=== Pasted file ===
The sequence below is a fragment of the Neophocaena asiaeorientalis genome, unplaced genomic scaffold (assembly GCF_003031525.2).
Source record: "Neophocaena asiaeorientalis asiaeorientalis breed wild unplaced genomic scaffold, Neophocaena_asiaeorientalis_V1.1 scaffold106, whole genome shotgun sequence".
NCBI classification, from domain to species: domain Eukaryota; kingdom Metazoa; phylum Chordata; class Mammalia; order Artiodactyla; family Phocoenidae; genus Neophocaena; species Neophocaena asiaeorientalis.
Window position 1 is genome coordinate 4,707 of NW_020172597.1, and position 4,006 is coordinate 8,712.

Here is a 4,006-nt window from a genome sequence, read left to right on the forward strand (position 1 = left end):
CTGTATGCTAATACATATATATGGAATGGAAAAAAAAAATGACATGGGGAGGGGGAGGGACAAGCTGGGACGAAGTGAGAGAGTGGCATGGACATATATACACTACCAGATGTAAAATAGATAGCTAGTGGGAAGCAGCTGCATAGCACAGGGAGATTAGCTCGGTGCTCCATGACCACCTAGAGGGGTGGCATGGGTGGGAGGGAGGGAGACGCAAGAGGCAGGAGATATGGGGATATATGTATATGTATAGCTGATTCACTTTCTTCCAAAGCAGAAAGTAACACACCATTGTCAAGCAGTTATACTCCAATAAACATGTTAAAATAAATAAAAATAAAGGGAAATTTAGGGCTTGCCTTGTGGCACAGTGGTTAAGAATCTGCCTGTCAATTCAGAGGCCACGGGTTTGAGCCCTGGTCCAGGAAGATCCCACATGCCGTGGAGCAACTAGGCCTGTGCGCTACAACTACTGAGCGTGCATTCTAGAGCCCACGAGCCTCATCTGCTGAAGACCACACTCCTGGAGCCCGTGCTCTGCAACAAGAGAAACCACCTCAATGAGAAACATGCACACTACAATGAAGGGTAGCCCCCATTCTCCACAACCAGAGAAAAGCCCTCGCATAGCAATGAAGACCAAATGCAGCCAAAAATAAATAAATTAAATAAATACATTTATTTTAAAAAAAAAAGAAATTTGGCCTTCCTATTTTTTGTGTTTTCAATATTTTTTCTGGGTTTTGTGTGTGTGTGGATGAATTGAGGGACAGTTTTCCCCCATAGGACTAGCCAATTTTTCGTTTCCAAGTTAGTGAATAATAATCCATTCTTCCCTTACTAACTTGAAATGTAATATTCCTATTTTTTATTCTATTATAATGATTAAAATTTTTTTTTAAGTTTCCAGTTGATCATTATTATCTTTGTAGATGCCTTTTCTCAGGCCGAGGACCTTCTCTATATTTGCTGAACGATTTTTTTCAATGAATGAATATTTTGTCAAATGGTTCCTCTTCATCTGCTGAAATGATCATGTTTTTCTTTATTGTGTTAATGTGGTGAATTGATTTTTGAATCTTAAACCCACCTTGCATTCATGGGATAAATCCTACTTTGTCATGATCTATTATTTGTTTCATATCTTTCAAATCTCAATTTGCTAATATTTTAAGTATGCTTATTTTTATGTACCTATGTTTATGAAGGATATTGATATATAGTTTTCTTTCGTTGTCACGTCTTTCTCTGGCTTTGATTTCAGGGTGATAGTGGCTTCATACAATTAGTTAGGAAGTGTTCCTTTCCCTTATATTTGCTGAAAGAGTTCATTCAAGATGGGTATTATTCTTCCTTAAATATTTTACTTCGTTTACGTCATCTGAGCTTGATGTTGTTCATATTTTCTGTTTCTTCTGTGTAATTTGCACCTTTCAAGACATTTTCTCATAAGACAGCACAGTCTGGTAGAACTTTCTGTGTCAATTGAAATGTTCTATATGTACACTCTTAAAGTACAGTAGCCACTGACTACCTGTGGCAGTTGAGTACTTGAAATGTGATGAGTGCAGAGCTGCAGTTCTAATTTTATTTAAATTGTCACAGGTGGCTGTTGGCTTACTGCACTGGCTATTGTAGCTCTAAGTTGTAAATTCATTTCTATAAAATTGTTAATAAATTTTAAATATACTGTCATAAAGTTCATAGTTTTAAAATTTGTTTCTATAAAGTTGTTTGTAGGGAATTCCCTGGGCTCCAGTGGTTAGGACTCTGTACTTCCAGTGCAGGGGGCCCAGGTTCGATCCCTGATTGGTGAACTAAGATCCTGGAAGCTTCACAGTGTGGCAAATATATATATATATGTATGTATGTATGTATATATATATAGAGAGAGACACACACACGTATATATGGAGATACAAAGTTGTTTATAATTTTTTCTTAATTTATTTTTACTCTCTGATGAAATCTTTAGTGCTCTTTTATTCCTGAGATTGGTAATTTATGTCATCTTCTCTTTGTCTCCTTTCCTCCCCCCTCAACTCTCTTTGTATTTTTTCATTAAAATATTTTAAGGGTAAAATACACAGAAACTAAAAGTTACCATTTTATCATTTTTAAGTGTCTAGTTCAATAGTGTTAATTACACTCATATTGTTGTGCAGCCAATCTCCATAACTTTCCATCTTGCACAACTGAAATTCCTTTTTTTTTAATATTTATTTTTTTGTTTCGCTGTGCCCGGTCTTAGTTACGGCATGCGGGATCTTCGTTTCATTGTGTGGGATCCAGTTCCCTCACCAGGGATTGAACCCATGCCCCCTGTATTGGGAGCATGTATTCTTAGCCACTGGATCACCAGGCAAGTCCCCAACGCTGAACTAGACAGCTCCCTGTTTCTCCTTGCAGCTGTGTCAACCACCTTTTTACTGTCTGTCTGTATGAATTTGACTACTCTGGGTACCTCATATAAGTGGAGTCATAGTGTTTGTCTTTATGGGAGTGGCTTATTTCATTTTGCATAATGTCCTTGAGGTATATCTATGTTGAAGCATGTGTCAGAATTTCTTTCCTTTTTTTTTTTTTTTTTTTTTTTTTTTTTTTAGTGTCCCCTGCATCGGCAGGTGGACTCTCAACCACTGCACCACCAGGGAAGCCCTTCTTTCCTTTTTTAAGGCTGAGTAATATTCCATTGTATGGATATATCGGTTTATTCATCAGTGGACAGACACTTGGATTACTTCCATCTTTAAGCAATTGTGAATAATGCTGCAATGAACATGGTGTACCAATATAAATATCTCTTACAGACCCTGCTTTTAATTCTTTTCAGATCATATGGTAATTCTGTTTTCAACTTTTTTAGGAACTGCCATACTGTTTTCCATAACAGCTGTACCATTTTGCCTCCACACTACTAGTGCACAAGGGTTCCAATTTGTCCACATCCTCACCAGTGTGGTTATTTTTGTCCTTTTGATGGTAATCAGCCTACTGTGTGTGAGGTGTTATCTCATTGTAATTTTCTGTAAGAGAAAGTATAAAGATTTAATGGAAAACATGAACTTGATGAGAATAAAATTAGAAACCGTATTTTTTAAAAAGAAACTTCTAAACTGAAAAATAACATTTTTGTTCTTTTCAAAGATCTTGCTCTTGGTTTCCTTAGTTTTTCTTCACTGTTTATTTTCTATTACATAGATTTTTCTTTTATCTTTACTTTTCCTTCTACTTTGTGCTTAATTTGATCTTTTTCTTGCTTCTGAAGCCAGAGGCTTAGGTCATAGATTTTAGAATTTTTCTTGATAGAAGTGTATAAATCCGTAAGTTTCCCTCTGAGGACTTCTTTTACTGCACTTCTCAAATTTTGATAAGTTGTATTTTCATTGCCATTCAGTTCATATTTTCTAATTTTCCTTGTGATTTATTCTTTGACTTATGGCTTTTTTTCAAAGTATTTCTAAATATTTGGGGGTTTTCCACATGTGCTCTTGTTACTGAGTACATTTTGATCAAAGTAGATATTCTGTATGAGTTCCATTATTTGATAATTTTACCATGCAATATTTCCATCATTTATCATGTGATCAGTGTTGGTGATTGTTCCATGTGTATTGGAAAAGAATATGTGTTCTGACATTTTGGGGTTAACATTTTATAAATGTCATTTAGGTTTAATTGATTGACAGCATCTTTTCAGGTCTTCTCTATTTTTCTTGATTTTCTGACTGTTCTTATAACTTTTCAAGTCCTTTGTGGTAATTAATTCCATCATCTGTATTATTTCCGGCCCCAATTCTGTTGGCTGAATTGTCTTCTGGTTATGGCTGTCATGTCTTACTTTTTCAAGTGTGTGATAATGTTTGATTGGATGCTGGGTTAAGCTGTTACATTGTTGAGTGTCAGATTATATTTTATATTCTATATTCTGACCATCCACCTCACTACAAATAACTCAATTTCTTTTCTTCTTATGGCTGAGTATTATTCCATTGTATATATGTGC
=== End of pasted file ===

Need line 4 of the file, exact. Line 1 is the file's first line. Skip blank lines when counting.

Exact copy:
Window position 1 is genome coordinate 4,707 of NW_020172597.1, and position 4,006 is coordinate 8,712.